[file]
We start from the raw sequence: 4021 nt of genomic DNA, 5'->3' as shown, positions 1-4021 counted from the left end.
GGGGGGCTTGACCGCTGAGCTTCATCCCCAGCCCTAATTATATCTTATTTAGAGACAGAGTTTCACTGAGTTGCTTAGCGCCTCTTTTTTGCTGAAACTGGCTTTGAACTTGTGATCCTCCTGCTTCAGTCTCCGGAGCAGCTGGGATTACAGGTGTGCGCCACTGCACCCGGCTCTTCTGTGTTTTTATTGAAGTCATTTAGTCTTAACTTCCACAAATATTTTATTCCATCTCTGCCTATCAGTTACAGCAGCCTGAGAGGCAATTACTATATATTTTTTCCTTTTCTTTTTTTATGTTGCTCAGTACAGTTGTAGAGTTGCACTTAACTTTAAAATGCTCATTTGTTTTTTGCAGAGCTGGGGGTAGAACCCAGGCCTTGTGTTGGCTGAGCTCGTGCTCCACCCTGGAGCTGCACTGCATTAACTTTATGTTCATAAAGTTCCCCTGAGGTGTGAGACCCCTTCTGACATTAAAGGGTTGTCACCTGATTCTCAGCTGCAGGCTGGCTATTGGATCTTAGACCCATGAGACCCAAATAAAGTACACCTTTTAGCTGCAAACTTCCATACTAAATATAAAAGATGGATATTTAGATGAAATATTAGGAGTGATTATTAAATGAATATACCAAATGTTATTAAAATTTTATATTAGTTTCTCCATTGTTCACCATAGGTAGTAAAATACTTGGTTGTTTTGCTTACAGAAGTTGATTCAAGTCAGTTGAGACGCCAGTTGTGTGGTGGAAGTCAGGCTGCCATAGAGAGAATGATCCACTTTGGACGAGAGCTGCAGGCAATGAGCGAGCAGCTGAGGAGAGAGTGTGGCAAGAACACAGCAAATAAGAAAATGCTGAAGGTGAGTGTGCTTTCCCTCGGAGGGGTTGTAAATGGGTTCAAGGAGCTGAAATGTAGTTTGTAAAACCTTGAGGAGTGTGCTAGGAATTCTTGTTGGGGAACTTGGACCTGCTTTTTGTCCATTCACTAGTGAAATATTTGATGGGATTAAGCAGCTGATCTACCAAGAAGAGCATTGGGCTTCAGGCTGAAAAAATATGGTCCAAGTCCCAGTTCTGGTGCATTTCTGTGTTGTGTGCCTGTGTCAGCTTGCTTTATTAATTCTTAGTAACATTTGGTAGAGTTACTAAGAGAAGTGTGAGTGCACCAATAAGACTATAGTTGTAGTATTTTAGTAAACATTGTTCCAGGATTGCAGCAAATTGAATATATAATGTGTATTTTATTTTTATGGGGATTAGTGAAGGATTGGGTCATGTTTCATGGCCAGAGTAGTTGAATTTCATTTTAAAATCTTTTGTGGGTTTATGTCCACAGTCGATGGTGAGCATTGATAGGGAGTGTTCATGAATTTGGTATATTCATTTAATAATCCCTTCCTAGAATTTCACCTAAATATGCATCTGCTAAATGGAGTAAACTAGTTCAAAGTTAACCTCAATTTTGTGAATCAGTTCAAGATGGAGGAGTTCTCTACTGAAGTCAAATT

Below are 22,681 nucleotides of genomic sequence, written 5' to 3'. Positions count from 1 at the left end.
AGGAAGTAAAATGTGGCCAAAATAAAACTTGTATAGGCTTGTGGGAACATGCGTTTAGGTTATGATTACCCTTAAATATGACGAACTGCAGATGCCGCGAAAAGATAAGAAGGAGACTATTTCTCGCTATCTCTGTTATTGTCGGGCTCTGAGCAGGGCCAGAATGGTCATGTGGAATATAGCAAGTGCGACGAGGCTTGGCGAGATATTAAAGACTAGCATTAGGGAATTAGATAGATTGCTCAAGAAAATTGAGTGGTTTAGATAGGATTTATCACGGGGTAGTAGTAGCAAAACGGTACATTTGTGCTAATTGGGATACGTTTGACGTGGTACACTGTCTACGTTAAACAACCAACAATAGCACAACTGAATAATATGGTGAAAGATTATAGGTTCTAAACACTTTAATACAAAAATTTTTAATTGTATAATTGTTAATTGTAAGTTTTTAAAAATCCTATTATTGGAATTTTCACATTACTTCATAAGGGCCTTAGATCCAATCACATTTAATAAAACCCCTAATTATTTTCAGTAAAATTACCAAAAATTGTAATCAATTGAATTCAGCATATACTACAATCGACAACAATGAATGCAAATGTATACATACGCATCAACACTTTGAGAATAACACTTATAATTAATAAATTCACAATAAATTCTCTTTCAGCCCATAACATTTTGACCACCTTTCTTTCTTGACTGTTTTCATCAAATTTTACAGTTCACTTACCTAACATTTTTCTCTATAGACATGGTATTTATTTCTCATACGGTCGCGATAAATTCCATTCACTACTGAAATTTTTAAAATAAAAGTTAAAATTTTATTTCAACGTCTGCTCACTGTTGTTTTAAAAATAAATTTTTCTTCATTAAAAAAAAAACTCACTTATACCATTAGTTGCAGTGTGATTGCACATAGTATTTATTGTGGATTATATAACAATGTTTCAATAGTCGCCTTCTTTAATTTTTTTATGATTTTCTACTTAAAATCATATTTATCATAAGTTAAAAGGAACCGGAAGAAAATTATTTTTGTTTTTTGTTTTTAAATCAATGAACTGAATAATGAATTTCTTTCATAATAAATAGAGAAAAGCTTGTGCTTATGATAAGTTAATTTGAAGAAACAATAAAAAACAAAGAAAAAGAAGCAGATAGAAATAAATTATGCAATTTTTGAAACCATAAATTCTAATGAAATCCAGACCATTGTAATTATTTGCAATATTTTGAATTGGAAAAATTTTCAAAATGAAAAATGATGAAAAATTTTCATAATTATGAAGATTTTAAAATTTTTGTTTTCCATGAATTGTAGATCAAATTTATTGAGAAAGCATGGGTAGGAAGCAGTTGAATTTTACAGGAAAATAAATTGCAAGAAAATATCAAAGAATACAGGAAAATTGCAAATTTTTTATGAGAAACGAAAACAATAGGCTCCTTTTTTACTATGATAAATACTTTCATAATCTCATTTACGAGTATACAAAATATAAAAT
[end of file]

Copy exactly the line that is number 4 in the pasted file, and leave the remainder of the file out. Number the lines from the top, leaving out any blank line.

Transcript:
AGGAAGTAAAATGTGGCCAAAATAAAACTTGTATAGGCTTGTGGGAACATGCGTTTAGGTTATGATTACCCTTAAATATGACGAACTGCAGATGCCGCGAAAAGATAAGAAGGAGACTATTTCTCGCTATCTCTGTTATTGTCGGGCTCTGAGCAGGGCCAGAATGGTCATGTGGAATATAGCAAGTGCGACGAGGCTTGGCGAGATATTAAAGACTAGCATTAGGGAATTAGATAGATTGCTCAAGAAAATTGAGTGGTTTAGATAGGATTTATCACGGGGTAGTAGTAGCAAAACGGTACATTTGTGCTAATTGGGATACGTTTGACGTGGTACACTGTCTACGTTAAACAACCAACAATAGCACAACTGAATAATATGGTGAAAGATTATAGGTTCTAAACACTTTAATACAAAAATTTTTAATTGTATAATTGTTAATTGTAAGTTTTTAAAAATCCTATTATTGGAATTTTCACATTACTTCATAAGGGCCTTAGATCCAATCACATTTAATAAAACCCCTAATTATTTTCAGTAAAATTACCAAAAATTGTAATCAATTGAATTCAGCATATACTACAATCGACAACAATGAATGCAAATGTATACATACGCATCAACACTTTGAGAATAACACTTATAATTAATAAATTCACAATAAATTCTCTTTCAGCCCATAACATTTTGACCACCTTTCTTTCTTGACTGTTTTCATCAAATTTTACAGTTCACTTACCTAACATTTTTCTCTATAGACATGGTATTTATTTCTCATACGGTCGCGATAAATTCCATTCACTACTGAAATTTTTAAAATAAAAGTTAAAATTTTATTTCAACGTCTGCTCACTGTTGTTTTAAAAATAAATTTTTCTTCATTAAAAAAAAAACTCACTTATACCATTAGTTGCAGTGTGATTGCACATAGTATTTATTGTGGATTATATAACAATGTTTCAATAGTCGCCTTCTTTAATTTTTTTATGATTTTCTACTTAAAATCATATTTATCATAAGTTAAAAGGAACCGGAAGAAAATTATTTTTGTTTTTTGTTTTTAAATCAATGAACTGAATAATGAATTTCTTTCATAATAAATAGAGAAAAGCTTGTGCTTATGATAAGTTAATTTGAAGAAACAATAAAAAACAAAGAAAAAGAAGCAGATAGAAATAAATTATGCAATTTTTGAAACCATAAATTCTAATGAAATCCAGACCATTGTAATTATTTGCAATATTTTGAATTGGAAAAATTTTCAAAATGAAAAATGATGAAAAATTTTCATAATTATGAAGATTTTAAAATTTTTGTTTTCCATGAATTGTAGATCAAATTTATTGAGAAAGCATGGGTAGGAAGCAGTTGAATTTTACAGGAAAATAAATTGCAAGAAAATATCAAAGAATACAGGAAAATTGCAAATTTTTTATGAGAAACGAAAACAATAGGCTCCTTTTTTACTATGATAAATACTTTCATAATCTCATTTACGAGTATACAAAATATAAAAT